Two more observations are needed before leaving this topic. First, those who are taking their spiritual lives seriously and striving to grow in prayer can sometimes be distracted by trying to figure out exactly where they are in the various stages of spiritual growth. It’s as if they think that having the perfect label will make their efforts more fruitful and helpful. This can be a pitfall. Because we are all individuals, and God leads us through unique paths of spiritual growth, it is not always easy to fit our real experience perfectly into the abstract categories that theology has to use to reflect systematically on these issues. We can become obsessed with finding the right label, instead of staying focused on loving God through prayer and action in obedience to his will. It is helpful to understand more and more the principles in the spiritual life, because then we can understand ourselves better as we begin to identify how those principles are at work in our experience. Yet, spiritual naval-gazing is unhelpful. This is one reason why spiritual direction is such a useful tool. It helps keeps us objective and balanced in our efforts to discern how God is acting in our lives.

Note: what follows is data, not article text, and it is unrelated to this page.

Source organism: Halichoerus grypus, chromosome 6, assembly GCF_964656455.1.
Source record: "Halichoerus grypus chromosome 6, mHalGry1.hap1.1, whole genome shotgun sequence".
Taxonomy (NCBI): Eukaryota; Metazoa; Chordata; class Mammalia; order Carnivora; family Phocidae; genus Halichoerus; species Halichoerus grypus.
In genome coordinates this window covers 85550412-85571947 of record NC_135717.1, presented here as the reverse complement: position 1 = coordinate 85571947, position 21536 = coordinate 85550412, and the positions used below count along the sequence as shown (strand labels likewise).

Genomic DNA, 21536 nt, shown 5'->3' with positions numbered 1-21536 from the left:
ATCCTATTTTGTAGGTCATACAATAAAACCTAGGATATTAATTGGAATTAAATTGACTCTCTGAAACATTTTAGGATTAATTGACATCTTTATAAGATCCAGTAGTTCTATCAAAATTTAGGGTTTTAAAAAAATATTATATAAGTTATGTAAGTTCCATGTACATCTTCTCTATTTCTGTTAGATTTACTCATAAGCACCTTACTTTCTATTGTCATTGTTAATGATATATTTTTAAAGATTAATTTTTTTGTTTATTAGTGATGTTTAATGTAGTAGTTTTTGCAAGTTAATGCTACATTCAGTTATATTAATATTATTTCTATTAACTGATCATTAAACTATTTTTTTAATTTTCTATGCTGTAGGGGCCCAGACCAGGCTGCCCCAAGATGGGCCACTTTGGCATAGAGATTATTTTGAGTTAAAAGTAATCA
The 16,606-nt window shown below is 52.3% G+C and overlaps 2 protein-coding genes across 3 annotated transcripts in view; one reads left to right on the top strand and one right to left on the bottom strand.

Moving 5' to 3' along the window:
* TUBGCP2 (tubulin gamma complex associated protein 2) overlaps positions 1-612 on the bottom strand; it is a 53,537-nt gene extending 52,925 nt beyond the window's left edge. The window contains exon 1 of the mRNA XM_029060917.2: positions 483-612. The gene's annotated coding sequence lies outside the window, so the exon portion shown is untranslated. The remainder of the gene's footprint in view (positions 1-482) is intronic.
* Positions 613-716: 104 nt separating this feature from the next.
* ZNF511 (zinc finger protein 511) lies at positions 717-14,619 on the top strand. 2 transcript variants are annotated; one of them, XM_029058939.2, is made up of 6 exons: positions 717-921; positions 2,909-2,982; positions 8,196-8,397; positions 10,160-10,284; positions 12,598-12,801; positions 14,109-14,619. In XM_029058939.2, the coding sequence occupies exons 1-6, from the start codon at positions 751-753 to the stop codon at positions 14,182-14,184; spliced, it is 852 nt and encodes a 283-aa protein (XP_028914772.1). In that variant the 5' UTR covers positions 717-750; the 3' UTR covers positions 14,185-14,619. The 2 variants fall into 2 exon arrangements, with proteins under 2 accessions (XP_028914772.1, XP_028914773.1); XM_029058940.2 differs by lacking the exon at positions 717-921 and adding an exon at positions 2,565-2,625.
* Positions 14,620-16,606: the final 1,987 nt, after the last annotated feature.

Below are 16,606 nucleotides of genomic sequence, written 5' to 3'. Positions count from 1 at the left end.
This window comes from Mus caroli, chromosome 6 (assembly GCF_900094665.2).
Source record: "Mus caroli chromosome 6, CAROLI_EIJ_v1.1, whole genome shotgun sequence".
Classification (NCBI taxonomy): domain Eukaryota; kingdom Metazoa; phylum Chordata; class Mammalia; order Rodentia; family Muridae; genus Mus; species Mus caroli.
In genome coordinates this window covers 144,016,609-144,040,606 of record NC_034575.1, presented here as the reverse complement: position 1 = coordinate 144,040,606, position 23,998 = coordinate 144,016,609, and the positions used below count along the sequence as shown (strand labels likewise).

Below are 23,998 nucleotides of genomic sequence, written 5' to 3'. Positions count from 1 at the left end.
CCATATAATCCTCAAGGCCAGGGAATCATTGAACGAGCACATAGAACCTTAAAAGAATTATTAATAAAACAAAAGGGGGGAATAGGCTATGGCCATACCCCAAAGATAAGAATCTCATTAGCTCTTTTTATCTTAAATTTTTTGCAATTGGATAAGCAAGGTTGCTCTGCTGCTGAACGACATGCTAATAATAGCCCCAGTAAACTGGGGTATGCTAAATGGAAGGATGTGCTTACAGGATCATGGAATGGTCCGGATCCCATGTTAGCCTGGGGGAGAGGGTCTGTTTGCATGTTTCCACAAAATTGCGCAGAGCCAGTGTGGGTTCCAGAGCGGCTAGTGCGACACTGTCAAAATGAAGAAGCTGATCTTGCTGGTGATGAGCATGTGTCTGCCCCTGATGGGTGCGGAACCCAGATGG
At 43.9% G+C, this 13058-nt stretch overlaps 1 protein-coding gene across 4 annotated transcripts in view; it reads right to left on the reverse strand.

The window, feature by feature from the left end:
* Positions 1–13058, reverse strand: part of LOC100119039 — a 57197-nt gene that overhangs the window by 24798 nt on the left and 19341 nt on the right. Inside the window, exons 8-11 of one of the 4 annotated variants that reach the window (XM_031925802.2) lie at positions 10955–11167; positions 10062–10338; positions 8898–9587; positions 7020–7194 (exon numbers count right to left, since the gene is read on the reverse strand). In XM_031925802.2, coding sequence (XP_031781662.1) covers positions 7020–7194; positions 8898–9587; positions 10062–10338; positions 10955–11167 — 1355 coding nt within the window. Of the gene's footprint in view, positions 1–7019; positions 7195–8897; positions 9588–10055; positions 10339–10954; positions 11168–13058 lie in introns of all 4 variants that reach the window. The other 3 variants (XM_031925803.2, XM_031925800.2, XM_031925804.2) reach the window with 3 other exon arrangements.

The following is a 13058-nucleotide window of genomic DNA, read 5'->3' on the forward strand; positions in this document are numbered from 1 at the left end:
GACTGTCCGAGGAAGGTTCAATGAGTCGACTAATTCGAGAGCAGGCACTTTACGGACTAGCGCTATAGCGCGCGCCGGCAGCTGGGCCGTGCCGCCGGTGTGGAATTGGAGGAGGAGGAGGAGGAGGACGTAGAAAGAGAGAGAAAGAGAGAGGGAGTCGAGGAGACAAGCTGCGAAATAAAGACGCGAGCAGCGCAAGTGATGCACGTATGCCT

Second, those Christians who are living out their vocation to holiness as lay men and women often receive their purification in ways other than the “dark nights” of the senses and the soul. The suffering and the struggles for fidelity to Christ that come with the vocation to marriage can be acute. The suffering and struggles that come in one’s effort to build Christ’s Kingdom through work, community, and professional activities can also be acute. God can use those struggles and that suffering to perform his purification-operations. He is not limited to using dryness in prayer. This is one more reason why we should be wary of spiritual naval-gazing. The key to spiritual growth is accepting, embracing, and fulfilling God’s will moment by moment, not anticipating how God will work in us and then forcing him to follow our expectations. We must let the Doctor do his work, without demanding that he first teach us the whole science of medicine.
Yours in Christ, Father John Bartunek, LC
Art: Saguaro Hill, Scottsdale, Arizona, 16 October 2006, own work, Dmcdevit, PD-Worldwide, Wikimedia Commons.